California, here we come; California, there it went

By Amy Shaunette

We all remember the beginning of “The OC”. The hot new teen drama centered on the classic story of the boy-from-the-wrong-side-of-the-tracks who falls in love with the beautiful, wholesome, girl-next-door. Four seasons later we are left with a shred of what once was. With the final episode of the series airing February 22, my heart sinks when I think of empty Thursday nights.

When “The OC” first aired in 2003, it drew nearly ten million viewers, establishing itself as the number one drama among advertiser-favored young adults. But the second season drew only seven million viewers, the third season drew less than six million and now season four has reached a mere four million viewers. Fox only ordered a half season of sixteen episodes, and now time’s up. I hate to say it, but “The OC’s” clock has stopped ticking, and not a moment too soon.

The show started out strong. We were captivated by the brotherly bond between brooding bad boy Ryan and meek, misunderstood Seth. The chemistry between Ryan and Marissa was torture. Who can forget their first kiss at the top of the Ferris wheel? Season one was action-packed: Marissa’s ex-boyfriend Luke slept with her mom, Luke caught his dad making out with a guy, Seth won Summer’s heart by professing his love on a coffee cart in front of the water polo team, and Marissa overdosed in Tijuana. And of course, the first season gave us the famous line, “Welcome to the OC, bitch. This is how it’s done in Orange County.” Yes, in its early days, “The OC” was legitimately a good show. Its contemporary teen dramas did not reach the same caliber of writing, and few shows ever paid so much attention to music or wardrobe. It was high quality television. But oh how that changed.

It’s not that seasons two and three were bad. They weren’t—the plot thickened as the characters wedged their way deeper and deeper in to our hearts. It got harder and harder for me to make it through the week. Would Thursday ever come, I’d wonder, longingly searching the Internet for cute screen caps from recent episodes. But as obsessed as I and the other seven million girls just like me were, no one could deny that “The OC” began to be one long, bad joke. The creators had set up a great premise for a show, but they couldn’t come up with fresh content.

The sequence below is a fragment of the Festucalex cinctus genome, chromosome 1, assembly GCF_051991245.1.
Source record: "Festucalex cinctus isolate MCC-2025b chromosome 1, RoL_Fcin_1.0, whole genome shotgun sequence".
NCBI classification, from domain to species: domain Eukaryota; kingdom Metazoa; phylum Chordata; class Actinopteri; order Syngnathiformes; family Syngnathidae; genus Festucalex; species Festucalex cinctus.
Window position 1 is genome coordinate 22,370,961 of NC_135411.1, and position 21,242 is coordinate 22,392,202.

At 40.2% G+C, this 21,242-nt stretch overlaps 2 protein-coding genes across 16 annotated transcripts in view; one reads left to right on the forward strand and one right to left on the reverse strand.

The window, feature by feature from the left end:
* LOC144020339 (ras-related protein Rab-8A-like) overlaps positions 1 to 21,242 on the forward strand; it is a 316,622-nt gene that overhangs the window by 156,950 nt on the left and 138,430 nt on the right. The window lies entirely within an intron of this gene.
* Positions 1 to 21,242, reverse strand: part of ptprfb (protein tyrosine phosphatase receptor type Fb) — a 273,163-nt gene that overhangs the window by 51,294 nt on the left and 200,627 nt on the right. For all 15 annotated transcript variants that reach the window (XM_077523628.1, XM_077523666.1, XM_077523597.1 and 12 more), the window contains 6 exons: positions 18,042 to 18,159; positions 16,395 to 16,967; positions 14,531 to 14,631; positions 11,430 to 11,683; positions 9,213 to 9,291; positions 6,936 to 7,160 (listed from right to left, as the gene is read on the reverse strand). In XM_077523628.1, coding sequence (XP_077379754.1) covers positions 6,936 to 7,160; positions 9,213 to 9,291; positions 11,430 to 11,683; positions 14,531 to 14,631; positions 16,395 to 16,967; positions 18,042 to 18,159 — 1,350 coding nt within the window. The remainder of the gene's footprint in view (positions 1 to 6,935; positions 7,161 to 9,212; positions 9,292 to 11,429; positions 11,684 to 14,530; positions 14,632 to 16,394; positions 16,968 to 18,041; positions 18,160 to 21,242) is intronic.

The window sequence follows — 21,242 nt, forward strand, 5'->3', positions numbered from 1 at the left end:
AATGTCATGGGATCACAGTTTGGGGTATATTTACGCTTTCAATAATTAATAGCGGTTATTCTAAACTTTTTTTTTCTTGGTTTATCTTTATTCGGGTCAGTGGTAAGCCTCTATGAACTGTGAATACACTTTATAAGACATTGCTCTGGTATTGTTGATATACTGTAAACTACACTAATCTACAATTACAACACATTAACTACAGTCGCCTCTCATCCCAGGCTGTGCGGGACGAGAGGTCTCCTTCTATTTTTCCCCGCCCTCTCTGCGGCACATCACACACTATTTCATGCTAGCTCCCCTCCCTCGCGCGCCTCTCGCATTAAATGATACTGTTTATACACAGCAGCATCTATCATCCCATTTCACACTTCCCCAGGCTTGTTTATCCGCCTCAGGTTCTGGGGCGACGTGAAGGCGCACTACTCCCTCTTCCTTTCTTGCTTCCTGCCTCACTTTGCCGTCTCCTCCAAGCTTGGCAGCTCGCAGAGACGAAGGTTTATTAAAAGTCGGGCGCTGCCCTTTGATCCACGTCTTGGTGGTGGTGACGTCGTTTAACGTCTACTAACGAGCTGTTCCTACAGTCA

And so, in season two, Grandpa Caleb found his long-lost lovechild, whom Ryan fell for; Seth dated a bad girl who dumped him for Marissa; and yes, Marissa had a brief stint as a lesbian. That is where things got a bit incestuous—Seth and Ryan’s ex-girlfriends dating each other? These people cannot become romantically involved with someone unless they already have at least five connections to that person. The season ends with Marissa shooting Ryan’s brother to save Ryan’s life. But let us not forget the best part of season two: “The Mallpisode”, an episode in which Ryan, Marissa, Seth, and Summer get locked inside the mall for a night and go camping in a department store. It is a televisionary gem.

In season three, Marissa was expelled from her exclusive prep school and forced to attend (Gasp! No!) public school. She befriended some surfer guys but when one of them got drunk, fell off a cliff and died, Marissa spiraled out of control. Enter Volchok, Marissa’s creepy, creepy, creepy disgusting drug-dealer boyfriend. Marissa drinks heavily, sleeps in Volchok’s trailer on school nights, does coke, and eventually ditches Volchok. Meanwhile, Seth discovers marijuana and shows up to his college interview high. But when Marissa leaves Volchok for good, tragedy ensues. In a heated car chase, Volchok runs Ryan’s car off the road. Ryan emerges from the wreck carrying a limp Marissa.

Yes, there were great moments in the show’s three-year run. The show explored important teen issues, like alcoholism, drug abuse, shoplifting, and unwanted pregnancy. There was lying, cheating and blackmail. There was deceit and deception; but most of all there was romance. Seth and Summer were a staple of the show, but no one really cared; we knew we could count on them. If they broke up, they’d get back together, and they could always cook up some cute conflict to keep things interesting. What carried the show was Marissa. When she died, “The OC’s” reign went with her.

Season four is hardly worth discussing. Without Marissa’s troubled teenage phases, “The OC” is nothing. Ryan apparently got over Marissa’s death and is dating Taylor, a season three addition who’s literally the most annoying, obnoxious character currently on TV. The entire season has revolved around Taylor intense desire to hear Ryan say those three little words. She can’t understand that he won’t say those words because no, he does not love her. Ryan’s biological dad is with Marissa’s mom, which is sick. In previous seasons I would curse the clock as precious minutes ticked by. “Only fifteen minutes left? No!” I’d lament. Now, time couldn’t go any slower. I watch the episodes in agony, thinking, “Is it over yet?”
And after Thursday’s series finale, it is over. RIP, “OC.” Or should I say, welcome to the graveyard, bitch.